LONDON — While Chanel is restricting sales to overseas Russians in Europe, the Middle East and North America because of its invasion of Ukraine, it appears that Russians in China, a nation that has not yet imposed any sanctions on Russia, are not required to sign any papers when shopping at Chanel, according to salespeople working at the brand’s stores there.
A sales associate, who requested anonymity, told WWD that as of Tuesday, the retail team was never instructed to ask Russian nationals to sign any declarations before making a purchase. In China, there are a considerable number of Russians living and working in cities like Shanghai, Guangzhou, Shenzhen and Hong Kong, where Chanel has a retail presence. In theory, they can act as shopping proxies to help those in Russia buy from Chanel without a problem.
Over the weekend, Chanel was once again caught up in controversy as wealthy Russians, who fled to places like Turkey and Dubai to continue their luxury lifestyles, found out they are no longer welcomed at Chanel in those countries.
Lisa Litvin, a Russian interior designer at Partners Pro, was among the first to share her in-store experience.
“I went to a Chanel boutique in the Mall of the Emirates. They didn’t sell me the bag because (attention!) I am from Russia,” she wrote on Instagram last Friday.
She was told that Chanel “has a new order that they only sell after I sign a piece of paper saying that I won’t wear this bag in Russia,” and she has to provide ID details and a Russian phone number.
“Next, the manager said that starting from today they were selling to Russians only if they sign an agreement not to wear their items in Russia,” she added.
Her Instagram account has been private since Monday.
Fashion show presenter Anna Kalashnikova claimed that Chanel refused to sell her earrings and a bag in Dubai because she is a Russian celebrity.
She also claimed a manager at the store told her that, “We know you’ll be taking purchases to Russia, so we can’t sell our brand’s items.”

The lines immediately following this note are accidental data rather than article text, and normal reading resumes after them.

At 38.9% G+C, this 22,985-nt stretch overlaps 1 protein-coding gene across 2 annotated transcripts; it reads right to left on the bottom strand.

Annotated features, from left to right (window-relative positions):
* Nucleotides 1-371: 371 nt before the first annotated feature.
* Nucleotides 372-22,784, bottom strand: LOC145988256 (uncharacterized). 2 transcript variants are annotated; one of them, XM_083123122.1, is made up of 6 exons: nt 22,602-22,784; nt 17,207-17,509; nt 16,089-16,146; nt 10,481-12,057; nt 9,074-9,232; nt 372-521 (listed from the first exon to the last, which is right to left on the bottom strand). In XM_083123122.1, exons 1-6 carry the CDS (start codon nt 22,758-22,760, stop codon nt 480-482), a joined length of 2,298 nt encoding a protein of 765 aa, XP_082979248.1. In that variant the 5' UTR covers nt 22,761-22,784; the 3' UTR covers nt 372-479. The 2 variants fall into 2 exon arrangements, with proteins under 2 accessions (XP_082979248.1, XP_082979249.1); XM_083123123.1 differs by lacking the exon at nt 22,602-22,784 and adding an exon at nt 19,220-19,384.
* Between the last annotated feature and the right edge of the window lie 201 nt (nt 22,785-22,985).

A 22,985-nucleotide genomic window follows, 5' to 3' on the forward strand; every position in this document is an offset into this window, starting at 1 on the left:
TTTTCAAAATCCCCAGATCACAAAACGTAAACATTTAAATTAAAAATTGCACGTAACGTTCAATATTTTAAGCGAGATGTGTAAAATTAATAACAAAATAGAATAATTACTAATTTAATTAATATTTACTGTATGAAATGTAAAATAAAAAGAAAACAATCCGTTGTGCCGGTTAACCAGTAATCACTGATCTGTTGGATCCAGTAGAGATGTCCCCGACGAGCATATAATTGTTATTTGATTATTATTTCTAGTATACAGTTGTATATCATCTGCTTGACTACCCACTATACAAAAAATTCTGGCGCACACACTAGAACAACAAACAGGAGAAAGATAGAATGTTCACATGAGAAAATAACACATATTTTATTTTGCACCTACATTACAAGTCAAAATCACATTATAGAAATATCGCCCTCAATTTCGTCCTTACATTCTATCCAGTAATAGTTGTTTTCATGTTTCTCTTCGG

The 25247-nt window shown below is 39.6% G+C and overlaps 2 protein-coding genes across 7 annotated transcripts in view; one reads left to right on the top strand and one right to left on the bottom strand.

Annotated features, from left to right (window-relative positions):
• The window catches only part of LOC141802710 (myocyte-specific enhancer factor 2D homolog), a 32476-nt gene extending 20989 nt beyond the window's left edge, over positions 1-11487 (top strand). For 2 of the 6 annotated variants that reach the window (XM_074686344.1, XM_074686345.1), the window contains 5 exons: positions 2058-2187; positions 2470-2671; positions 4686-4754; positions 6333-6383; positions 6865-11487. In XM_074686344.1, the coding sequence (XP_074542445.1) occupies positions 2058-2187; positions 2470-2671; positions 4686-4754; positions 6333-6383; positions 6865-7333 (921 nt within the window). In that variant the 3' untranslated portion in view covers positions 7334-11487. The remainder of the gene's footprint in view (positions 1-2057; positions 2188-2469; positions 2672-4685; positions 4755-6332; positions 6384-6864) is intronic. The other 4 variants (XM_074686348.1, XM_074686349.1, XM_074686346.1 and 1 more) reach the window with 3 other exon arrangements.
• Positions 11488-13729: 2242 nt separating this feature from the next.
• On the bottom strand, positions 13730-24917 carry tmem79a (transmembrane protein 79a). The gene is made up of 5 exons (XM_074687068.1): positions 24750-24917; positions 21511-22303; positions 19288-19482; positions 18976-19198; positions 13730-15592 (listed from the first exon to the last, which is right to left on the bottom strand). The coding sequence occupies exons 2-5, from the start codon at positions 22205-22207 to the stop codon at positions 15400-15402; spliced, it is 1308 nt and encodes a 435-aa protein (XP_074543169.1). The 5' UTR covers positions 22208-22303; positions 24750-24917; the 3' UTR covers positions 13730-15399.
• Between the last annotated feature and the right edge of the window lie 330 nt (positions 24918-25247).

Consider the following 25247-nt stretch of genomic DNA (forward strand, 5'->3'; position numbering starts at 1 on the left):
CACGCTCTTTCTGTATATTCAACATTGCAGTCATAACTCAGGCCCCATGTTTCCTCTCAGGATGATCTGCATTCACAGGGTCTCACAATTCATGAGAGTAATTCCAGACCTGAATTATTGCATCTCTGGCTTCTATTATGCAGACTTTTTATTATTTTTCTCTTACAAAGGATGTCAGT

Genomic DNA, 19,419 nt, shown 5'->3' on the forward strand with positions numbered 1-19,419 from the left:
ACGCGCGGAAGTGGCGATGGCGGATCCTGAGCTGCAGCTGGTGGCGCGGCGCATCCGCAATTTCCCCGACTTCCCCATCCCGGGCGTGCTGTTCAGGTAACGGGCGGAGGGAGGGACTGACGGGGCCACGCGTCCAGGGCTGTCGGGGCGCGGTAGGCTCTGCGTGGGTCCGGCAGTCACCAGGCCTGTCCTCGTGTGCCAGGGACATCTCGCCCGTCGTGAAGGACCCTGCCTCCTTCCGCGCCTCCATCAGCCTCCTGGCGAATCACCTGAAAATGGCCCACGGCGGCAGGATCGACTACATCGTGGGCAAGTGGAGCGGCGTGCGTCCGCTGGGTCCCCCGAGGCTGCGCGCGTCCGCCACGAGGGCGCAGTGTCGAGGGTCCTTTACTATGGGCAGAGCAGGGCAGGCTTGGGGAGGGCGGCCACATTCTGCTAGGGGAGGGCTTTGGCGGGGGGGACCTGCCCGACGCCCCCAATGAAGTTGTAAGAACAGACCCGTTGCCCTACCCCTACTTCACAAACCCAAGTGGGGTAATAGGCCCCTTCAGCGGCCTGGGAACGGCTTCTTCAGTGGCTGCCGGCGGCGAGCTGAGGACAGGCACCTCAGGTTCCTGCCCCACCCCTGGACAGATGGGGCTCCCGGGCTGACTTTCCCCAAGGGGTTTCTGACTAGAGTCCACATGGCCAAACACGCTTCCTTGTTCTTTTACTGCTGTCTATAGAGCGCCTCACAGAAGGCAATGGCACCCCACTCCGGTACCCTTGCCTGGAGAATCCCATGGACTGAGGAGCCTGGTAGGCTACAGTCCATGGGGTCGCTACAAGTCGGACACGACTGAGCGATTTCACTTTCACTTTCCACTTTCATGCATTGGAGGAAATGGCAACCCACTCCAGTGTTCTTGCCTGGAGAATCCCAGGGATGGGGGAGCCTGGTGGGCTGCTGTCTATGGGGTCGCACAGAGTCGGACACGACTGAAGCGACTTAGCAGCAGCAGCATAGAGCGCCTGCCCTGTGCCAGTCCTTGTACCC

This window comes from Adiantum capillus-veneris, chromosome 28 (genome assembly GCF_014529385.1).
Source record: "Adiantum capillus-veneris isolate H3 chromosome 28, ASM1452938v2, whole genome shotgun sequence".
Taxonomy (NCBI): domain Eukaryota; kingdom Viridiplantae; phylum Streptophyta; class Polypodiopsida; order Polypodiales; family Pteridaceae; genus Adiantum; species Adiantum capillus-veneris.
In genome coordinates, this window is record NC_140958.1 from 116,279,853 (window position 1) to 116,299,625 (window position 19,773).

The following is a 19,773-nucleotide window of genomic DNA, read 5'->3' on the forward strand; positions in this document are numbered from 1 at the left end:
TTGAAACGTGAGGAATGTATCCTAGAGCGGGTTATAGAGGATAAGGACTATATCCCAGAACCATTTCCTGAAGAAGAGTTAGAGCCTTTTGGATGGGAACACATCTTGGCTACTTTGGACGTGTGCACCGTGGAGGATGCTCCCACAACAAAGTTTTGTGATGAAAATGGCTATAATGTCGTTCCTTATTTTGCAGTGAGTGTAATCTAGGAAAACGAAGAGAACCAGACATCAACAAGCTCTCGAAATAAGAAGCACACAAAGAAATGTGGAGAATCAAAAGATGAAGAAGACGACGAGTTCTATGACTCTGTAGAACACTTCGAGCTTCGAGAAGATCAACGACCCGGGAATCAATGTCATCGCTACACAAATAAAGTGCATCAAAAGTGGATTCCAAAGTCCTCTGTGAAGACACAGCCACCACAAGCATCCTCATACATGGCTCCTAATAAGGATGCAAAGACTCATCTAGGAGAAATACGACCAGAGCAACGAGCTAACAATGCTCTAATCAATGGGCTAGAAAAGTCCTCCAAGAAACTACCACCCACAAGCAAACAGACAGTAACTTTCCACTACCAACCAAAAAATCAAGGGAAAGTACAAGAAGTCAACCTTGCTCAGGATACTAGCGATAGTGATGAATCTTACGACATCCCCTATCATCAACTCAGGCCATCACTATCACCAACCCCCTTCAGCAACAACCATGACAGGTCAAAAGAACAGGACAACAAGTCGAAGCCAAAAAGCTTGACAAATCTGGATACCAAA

Russian influencer Yana Rudkovskaya, the wife of Olympic figure skating champion Alexander Plyushenko, who is said to have spent more than 1 million euros at Chanel over the years, said the ban is “somewhat humiliating.”
“This is a shock for a woman who’s been buying Chanel and Chanel Haute Couture for more than 20 years, and who sat at its shows in the front row,” she added.
Maria Zakharova, Moscow foreign ministry spokeswoman, later accused Chanel of joining “the Russophobic campaign to cancel Russia.”
In a statement sent to WWD, Chanel said “the most recent EU and Swiss sanction laws include a prohibition on the ‘sale, supply, transfer or export, directly or indirectly, of luxury goods to any natural or legal person, entity or body in Russia or for use in Russia.’ Under the applicable EU sanctions, this prohibition applies to luxury goods listed insofar as their value exceeds EUR 300 per item (CHF 300 under the CH sanctions).”
“This is why we have rolled out a process to ask clients for whom we do not know the main residency to confirm that the items they are purchasing will not be used in Russia. We recognize that this process of walking through the law has caused disappointment to some of our clients.
“We are currently working on improving this approach and we apologize for any misunderstanding this may have caused, as welcoming all our clients, regardless of where they come from, is a priority for Chanel,” the brand added.
Since the beginning of March, luxury players including LVMH Moët Hennessy Louis Vuitton, Hermès, Kering and Chanel have “temporarily” closed their stores in Russia in response to the escalating situation, although in some cases they continue to wholesale there.
Chanel at the time said it would no longer deliver to Russia.
“We will close our boutiques and we already suspended our e-commerce,” the company wrote. “The safety of our employees is our priority and we remain closely connected to our local teams who we will continue to support.”